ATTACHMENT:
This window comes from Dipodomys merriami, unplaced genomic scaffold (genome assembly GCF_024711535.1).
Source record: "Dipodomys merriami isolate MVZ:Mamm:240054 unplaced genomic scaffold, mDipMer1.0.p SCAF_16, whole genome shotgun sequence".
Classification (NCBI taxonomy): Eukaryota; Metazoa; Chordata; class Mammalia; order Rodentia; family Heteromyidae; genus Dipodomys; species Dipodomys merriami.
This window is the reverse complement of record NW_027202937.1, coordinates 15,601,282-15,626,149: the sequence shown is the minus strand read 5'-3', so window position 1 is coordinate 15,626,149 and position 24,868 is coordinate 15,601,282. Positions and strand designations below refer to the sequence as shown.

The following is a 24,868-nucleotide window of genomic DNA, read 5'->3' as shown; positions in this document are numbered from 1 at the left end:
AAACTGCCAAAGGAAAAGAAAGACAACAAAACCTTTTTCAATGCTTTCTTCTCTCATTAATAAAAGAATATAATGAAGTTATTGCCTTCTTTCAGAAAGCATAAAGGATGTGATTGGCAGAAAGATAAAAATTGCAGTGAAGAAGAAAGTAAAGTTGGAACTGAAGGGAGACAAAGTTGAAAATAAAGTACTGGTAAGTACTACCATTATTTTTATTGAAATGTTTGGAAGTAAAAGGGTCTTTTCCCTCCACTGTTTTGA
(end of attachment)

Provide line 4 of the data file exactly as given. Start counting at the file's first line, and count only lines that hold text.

This window is the reverse complement of record NW_027202937.1, coordinates 15,601,282-15,626,149: the sequence shown is the minus strand read 5'-3', so window position 1 is coordinate 15,626,149 and position 24,868 is coordinate 15,601,282. Positions and strand designations below refer to the sequence as shown.